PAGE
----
Lethbridge County

Early Childhood Map Coalition County of Lethbridge

The coalition has joined with the Town of Picture Butte and the local Chamber of Commerce to launch a family friendly business initiative. The group wasn’t sure how to achieve its goals when it got started. So group members approached the Kids in the Early Years Coalition in Hanna to get some ideas and resources. The Hanna coalition had already developed a family friendly business program and a tool kit that includes a checklist for businesses and interactive materials for children. The Picture Butte “Hand in Hand” initiative was able to learn a great deal from the coalition in Hanna, and save time and resources. 
This is a just one example of how coalitions are networking all across the province and sharing their ideas. It also shows how different sectors within communities are working together to create positive environments for children and families.  

Community at a glance

Coalition coordinator Margaret Von Egmond, r, with coalition member Manna Middleton
​The Lethbridge County ECD Community wraps around the City of Lethbridge on all but the southwest side. It’s a large, rural, mainly agricultural-based area with family grain farms, huge commercial dairy farms and a large area of intensive livestock operations known as Feedlot Alley, a major employer. Though the boundaries of the ECD community do not include the City of Lethbridge, the city is a major focal point for county residents, providing jobs, services and consumer goods.
The Lethbridge County ECD community has a distinct cultural makeup. Many children from Mennonite and Dutch families enter school as ESL (English as a Second Language) students. Twenty-two  per cent of residents speak a first language other than English or French while the percentage of immigrants is only 12 per cent, according to Statistics Canada 2006 census data.

EDI baseline results

EDI baseline data shows that 20 per cent of young children are experiencing great difficulty in one or more areas of development, which is better than the Canadian and Alberta levels.


  • The coalition is diverse and includes representation from all four subcommunities, including: a health nurse, a counselor with Family and Community Support Services, school principals and teachers, a dental health nurse, the Community Learning Council, a speech language pathologist, a liaison with the health clinics, a day care owner, municipal politicians, Chamber of Commerce and parents.
  • Coalition meetings are held in different subcommunities to engage and create ownership in each one.
  • The coalition offers a small stipend for child-care costs for those with small children who want to attend meetings or workshops.


It was difficult at first to engage people in some of the subcommunities because there was insufficient EDI for three out of the four. The coalition worked hard to convince the three subcommunities that building community capacity to support early development is not dependent upon having data.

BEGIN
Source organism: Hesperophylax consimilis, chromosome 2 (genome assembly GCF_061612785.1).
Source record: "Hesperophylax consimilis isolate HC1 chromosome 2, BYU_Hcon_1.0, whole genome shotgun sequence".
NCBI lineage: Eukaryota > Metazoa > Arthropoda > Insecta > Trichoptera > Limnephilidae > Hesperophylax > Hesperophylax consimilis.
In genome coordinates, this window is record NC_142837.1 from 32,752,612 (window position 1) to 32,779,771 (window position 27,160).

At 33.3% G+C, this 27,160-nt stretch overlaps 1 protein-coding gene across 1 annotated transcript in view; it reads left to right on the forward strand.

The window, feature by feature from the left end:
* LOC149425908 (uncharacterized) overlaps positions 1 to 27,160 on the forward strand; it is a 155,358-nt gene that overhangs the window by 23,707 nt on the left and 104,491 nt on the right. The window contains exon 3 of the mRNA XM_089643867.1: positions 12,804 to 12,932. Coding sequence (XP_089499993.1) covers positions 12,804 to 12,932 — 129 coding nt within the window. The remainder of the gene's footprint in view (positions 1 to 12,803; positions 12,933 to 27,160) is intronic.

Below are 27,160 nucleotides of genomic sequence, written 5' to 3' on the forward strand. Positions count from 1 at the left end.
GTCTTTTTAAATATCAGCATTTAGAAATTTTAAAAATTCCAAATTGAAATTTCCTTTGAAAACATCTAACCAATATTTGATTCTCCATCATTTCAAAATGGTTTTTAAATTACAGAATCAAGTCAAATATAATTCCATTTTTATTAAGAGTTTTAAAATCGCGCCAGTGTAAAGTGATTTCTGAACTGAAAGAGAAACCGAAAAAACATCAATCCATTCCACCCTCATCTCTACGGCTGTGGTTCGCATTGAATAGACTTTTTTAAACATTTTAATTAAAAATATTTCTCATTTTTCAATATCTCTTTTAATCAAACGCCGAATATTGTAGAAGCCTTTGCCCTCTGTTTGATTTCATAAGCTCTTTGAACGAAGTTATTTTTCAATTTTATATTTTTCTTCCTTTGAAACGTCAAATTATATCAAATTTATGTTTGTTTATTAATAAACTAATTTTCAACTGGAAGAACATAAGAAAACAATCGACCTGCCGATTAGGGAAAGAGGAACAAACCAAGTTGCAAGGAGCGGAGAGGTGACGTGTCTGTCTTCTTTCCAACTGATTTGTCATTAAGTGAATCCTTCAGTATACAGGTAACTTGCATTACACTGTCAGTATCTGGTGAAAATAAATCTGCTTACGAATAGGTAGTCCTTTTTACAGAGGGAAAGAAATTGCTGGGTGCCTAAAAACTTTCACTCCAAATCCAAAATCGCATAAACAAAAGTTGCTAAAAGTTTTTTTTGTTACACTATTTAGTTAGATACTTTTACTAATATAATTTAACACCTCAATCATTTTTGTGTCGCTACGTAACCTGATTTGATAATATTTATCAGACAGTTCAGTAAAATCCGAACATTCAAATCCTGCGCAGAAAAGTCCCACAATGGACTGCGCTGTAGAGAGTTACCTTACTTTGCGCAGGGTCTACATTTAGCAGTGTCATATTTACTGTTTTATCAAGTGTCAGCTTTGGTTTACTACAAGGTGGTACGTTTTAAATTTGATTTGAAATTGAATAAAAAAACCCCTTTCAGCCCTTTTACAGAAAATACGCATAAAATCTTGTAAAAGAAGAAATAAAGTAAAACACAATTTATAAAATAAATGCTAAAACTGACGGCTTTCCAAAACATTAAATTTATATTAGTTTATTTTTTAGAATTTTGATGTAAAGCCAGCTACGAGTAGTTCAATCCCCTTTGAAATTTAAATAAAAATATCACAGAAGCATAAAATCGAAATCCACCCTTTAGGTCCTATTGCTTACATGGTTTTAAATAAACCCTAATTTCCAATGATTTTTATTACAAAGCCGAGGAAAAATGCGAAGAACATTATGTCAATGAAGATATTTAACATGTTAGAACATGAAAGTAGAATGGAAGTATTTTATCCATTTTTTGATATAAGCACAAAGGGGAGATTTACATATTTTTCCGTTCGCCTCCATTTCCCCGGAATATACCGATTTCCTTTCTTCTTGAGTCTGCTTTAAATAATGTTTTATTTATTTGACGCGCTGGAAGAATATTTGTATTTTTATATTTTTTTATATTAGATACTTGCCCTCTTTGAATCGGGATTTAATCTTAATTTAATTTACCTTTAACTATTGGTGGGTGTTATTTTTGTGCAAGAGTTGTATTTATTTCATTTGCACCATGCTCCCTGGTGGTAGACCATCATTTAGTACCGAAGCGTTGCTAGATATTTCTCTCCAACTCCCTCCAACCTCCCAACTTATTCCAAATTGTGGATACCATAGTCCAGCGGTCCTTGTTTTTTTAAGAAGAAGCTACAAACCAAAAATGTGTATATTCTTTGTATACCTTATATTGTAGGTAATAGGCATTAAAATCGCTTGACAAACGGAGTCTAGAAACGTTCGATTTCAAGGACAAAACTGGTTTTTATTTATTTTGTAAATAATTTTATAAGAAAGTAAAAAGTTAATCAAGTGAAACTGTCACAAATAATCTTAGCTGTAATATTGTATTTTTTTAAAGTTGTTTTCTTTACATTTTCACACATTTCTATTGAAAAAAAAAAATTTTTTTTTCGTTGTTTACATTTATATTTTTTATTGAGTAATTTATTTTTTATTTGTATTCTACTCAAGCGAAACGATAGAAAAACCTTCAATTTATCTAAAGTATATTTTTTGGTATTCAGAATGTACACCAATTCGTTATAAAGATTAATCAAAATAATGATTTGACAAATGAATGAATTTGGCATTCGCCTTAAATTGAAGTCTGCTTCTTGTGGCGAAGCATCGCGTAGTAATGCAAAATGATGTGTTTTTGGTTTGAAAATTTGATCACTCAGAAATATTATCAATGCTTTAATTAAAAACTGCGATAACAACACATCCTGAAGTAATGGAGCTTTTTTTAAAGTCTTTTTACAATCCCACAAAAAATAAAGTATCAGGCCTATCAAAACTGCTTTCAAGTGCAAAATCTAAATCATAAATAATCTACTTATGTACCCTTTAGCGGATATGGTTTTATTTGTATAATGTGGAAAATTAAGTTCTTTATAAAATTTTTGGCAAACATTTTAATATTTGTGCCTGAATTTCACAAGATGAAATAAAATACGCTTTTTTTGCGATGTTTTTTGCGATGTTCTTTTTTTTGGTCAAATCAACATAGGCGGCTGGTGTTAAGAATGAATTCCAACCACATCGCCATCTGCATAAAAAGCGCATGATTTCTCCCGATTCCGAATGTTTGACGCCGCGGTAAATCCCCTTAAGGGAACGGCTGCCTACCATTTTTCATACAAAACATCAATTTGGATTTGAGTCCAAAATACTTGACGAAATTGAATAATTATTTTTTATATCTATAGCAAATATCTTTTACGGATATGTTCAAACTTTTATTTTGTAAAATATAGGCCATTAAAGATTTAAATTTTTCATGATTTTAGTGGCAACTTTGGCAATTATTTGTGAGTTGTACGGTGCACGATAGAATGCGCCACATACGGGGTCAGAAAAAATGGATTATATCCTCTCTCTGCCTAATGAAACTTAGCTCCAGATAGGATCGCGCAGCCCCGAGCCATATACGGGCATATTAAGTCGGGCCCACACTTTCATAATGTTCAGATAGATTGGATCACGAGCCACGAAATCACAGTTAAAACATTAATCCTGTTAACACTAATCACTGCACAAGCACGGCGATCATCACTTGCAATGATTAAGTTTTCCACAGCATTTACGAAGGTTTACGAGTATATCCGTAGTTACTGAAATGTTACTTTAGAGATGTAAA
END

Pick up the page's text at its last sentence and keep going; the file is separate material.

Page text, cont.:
Coalition action

  • Educate parents: An early literacy workshop, “Rhymes that Bind”, was held at the Coaldale Community Center (Feb. 2014).The workshop teaches parents interactive play activities that incorporate language development. The program aims to serve the needs of the large ESL population in the county by showing that parents don’t have to be highly literate to facilitate the development of their children’s language skills.
  • Connect families to services: A“Celebration for Children” event (March  2013) drew hundreds of people to the Nobleford Community Complex. The coalition worked with the town council and 17 service organizations to provide activities for children and information about community services.
  • Share data: EDI and socio-economic data was shared with the county council, town councils in rural areas, physicians and other health workers, parent groups, provincial politicians and agencies that serve children and families. 
  • Participate in community events: The coalition set up a display table and shared information about EDI results and early brain development at events, such as the Night of Lights and Literacy Day in Coaldale.
  • Provide input on issues related to early development: The coalition’s work and attendance at events has resulted in a reputation for being a key player in early development in the community. The coalition is consulted on issues related to children and families, including the Family Friendly Business Initiative.
  • Tackle practical issues: The coalition learned, through informal conversations, that a Coalhurst park was not being used by families because dog owners were not cleaning up after their animals. In response, the coalition worked with local residents to clean up the park and the town which agreed to put out garbage bins and signs about keeping dogs on leash. This provided an opening into the community. The coalition subsequently sat on Coalhurst’s centennial committee and organized developmentally appropriate activities for children during the 2013 festivities.


Additional information

Posted: April 28, 2014